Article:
Developing cutting edge digital twin technologies for the aerospace sector by synthesizing data with physics-based models, facilitating improved aerothermal inference for asset performance, design and manufacturing.
Explaining the science
This work is a multi-disciplinary marriage of computer science, computational statistics and aerothermodynamics, and is guided by the need for real industrial impact. The project brings together computer aided design (CAD) models, real-time sensor data and low-fidelity aerodynamic models for extracting value. In this respect, the work builds on the data-centric methodological advances pursued within the related 'Digital twins in aeronautics' project.
The initial exploration of the feasibility of using such system for aeronautical design has been investigated through development of the AeroVR system where the researchers presented a Virtual Reality (VR) aerospace design environment with the objective of aiding the component aerodynamic design process by interactively visualising performance and geometry. This virtual environment uses ideas from parameter-space dimension reduction to enhance the exploration and exploitation of the design space (see Tadeja et al.).
The scope of the proposed research would include further enhancement and expansion developed on top of the existing system. The research will consider the problem of comparing the health of aeroengines across a fleet of an airline. The aim is to develop an immersive environment where VR can be used to compare the performance of different engines, ascertain the cause of variability in performance, and make recommendations on component overhaul and repairs.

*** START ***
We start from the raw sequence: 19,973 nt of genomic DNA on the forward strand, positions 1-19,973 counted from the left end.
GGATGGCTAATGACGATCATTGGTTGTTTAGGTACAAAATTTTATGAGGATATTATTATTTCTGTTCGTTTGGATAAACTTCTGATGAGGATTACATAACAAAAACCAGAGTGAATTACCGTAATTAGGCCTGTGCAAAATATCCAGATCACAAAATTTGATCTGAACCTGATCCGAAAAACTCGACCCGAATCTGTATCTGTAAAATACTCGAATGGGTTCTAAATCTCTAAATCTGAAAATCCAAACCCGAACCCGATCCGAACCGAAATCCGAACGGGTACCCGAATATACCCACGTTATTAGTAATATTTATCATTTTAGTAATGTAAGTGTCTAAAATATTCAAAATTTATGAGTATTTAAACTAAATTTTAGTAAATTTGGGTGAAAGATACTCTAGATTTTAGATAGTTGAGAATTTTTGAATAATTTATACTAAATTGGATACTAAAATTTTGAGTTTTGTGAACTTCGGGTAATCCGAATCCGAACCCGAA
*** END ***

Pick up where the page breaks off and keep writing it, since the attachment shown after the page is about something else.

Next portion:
The virtual environment would use 3D geometric computer-aided design (CAD) models of the engine, paired with a computational representation of the flow through the engine. This computational representation would be based on sensor data that is acquired from a range of temperature and pressure sensors installed in each engine. Gaussian process regression will be used to build engine models and to aid in anomaly detection and detailed component-wise monitoring. This would facilitate real-time, dynamic insight into aeroengine prognosis and diagnosis.
The main goal of this project is to research, test and develop a VR-based tool for immersive, interactive visualization for aerospace design and digital twinning. The immersive environment will be used to compare the performance of different engines, ascertain the cause of variability in performance, and make recommendations on component overhaul and repairs.
As mentioned above, the current focus is on use cases within the aeroengine and aircraft industries.